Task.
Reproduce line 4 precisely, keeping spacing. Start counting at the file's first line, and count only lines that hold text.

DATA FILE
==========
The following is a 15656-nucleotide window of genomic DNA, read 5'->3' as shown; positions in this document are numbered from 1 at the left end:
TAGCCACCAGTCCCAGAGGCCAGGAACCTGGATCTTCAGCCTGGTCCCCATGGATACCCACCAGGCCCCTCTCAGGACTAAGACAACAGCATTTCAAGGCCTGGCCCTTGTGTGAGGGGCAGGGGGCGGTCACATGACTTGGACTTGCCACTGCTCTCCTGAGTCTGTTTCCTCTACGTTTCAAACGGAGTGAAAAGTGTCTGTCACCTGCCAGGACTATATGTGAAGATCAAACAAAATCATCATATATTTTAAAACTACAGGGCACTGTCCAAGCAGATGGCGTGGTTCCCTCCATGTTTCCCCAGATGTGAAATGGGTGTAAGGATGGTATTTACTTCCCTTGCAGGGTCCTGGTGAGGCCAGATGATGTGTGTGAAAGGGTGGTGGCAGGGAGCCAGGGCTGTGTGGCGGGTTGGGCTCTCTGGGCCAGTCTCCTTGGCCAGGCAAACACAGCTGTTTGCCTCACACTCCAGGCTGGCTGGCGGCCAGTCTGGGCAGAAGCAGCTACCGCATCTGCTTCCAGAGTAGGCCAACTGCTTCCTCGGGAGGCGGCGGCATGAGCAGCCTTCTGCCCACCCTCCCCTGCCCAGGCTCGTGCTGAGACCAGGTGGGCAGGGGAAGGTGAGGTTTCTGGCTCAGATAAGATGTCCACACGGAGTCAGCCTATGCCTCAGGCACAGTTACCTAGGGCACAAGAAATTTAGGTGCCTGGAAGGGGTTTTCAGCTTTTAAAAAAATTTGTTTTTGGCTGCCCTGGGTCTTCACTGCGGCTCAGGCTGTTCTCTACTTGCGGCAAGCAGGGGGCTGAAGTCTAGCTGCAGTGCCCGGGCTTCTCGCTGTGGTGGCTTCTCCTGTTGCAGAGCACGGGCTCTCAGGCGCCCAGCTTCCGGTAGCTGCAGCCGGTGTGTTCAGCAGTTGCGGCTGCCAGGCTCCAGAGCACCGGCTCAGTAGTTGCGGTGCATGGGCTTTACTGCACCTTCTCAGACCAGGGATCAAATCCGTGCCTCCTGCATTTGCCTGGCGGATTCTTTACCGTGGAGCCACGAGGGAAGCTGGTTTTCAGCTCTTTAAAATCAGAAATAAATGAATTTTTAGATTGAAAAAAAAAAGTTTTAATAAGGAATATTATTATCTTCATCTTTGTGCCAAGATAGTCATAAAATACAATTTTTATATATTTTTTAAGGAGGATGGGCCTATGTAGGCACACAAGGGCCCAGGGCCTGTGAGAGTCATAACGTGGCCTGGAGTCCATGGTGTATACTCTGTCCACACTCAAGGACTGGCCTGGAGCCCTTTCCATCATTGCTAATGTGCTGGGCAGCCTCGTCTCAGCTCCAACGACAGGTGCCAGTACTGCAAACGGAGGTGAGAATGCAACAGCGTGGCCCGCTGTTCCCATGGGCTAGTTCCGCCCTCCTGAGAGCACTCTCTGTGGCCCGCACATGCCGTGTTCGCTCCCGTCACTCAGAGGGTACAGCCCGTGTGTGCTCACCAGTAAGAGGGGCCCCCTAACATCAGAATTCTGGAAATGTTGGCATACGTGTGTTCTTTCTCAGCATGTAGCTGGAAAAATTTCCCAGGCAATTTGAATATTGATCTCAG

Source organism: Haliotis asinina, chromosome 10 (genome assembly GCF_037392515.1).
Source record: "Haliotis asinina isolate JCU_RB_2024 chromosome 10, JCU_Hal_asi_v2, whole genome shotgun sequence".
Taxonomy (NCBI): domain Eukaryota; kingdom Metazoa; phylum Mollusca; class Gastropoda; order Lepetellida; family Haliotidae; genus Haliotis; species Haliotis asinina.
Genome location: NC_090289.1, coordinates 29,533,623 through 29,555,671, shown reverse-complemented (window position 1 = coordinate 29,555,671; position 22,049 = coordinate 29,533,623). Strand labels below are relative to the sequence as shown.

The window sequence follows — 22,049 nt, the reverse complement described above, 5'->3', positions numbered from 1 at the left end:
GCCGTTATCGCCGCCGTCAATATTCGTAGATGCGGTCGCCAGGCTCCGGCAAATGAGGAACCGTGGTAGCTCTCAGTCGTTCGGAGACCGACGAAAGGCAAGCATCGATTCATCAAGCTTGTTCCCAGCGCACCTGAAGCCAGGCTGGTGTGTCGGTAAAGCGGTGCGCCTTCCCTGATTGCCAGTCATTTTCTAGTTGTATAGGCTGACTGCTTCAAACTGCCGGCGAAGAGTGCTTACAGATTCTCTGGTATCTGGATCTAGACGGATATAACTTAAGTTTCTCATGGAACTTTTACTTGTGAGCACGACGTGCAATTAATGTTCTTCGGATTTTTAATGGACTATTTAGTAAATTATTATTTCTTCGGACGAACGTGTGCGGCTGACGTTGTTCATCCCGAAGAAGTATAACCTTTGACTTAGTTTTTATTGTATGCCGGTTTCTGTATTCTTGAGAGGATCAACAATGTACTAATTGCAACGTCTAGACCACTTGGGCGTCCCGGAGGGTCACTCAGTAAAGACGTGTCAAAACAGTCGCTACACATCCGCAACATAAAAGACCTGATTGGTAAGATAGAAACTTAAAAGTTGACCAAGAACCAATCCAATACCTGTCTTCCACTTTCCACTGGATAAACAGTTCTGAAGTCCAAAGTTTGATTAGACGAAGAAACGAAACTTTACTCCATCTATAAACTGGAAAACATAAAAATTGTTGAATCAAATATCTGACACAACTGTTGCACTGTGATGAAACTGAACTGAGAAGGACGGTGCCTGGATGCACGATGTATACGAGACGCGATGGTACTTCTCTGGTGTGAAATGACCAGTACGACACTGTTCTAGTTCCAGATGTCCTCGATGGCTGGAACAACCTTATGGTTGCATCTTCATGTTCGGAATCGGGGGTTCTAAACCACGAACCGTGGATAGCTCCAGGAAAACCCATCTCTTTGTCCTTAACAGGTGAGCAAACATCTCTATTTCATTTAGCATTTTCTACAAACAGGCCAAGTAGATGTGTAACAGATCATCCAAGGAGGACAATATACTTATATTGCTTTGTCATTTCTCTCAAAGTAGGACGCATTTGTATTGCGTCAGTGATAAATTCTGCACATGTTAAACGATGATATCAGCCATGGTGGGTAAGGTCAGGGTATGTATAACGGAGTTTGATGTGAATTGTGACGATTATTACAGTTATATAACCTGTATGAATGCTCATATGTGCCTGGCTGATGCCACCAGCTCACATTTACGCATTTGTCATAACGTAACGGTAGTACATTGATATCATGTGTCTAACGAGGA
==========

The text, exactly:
Source record: "Haliotis asinina isolate JCU_RB_2024 chromosome 10, JCU_Hal_asi_v2, whole genome shotgun sequence".